16 Nov The All-New Employability
The All-New Employability
Rapid market changes and disruptive technologies are rapidly transforming the world of work, creating great new opportunities for those with higher levels of employability, but leaving behind those who aren’t actively driving their careers and their personal brands.
Today’s job market is in flux. It’s operating under a new paradigm that portends frequent layoffs and restructuring. Whether we like it or not, the majority of us won’t be part of a company’s staffing plans for the long term.
Studies show that the generation of people beginning their careers today will change jobs at least seven times before retiring, and four of these moves will be involuntary. Since no one is exempt from job transitions, we should take steps to prepare for them.
Career transition expert Ines Temple advises constantly assessing our level of employability by asking ourselves, “What skills do I need to develop to find a job if I need one? What added value must I contribute in order to keep my job?”
She recommends these ways to improve your employability:
1 – Understand the marketplace.
Measure your employability by studying the job market, even when you’re not looking for a job. Stay up on any national and international industry news, as well as articles in trade magazines that involve your profession. This gives you insight into the extent to which the market values your position.
2 – Keep skills up to date.
You’ll be more employable if you work on the skills valued by the market. Update your skills frequently through courses or seminars and, in particular, keep up with advances in technology related to your position.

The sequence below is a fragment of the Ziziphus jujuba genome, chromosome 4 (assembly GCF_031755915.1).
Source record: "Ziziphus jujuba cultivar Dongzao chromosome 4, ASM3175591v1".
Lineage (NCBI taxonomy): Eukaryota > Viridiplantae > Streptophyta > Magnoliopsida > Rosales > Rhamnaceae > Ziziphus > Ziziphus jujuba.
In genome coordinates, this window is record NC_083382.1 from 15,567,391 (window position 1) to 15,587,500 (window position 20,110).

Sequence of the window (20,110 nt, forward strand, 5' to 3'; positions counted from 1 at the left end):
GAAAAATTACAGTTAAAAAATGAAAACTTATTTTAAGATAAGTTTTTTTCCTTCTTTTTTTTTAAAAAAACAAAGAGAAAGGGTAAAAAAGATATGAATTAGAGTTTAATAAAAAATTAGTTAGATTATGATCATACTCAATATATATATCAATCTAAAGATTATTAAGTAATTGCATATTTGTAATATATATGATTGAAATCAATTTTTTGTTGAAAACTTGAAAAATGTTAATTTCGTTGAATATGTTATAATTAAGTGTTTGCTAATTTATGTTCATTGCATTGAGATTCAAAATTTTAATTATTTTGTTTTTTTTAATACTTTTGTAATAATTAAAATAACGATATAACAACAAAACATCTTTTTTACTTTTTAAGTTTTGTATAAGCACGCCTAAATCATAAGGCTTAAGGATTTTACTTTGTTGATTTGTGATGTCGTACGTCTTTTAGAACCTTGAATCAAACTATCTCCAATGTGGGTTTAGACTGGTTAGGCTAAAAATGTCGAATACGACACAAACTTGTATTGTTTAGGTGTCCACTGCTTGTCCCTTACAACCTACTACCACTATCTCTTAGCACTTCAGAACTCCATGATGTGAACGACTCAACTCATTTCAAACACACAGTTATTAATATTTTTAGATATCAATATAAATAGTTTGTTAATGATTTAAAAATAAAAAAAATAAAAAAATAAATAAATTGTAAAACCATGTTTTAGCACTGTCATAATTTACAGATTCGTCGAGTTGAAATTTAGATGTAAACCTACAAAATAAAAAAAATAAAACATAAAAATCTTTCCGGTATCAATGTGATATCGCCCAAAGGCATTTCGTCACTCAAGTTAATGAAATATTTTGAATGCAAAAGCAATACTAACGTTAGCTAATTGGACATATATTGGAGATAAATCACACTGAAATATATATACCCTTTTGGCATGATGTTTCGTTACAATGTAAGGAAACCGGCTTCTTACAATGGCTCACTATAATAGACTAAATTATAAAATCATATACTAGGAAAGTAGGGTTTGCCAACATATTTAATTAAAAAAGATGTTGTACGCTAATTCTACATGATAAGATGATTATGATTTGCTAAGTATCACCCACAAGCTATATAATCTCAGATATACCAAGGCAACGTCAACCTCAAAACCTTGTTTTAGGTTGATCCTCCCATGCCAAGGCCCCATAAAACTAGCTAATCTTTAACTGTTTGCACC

3 – Identify accomplishments.
In tabulating achievements, many people make the mistake of describing what they did and the responsibilities they had, rather than their contribution to the results. Keep a list of your achievements with quantitative proof of the value you’ve added. A good way to do this is through the PAR method — Problem, Action, and Result — identifying the problem or opportunity that existed, explaining the action taken, and noting the results generated from the action.
4 – Establish your personal brand.
Be proactive in building your image and personal brand, including within social networks. Think in terms of personal marketing when fine-tuning your digital identity. Today more than ever before, people find information about others online. Remember: your personal brand and reputation follow you 24/7.
5 – Work your network.
Ensure your network knows what you’re up to and whether you’re available. The majority of today’s jobs are found through one’s own networks.
6 – Build soft skills.
Attributes that may seem less tangible can make the difference in who gets — and keeps — a job. This includes values, attitude, passion, and adaptability. Communication skills also fall prominently into this category. While soft skills aren’t quantifiable on a résumé, your network will relay them.
To improve employability, we need to persistently sharpen our work skills and social intelligence skills, while ensuring that others know we’re there and available.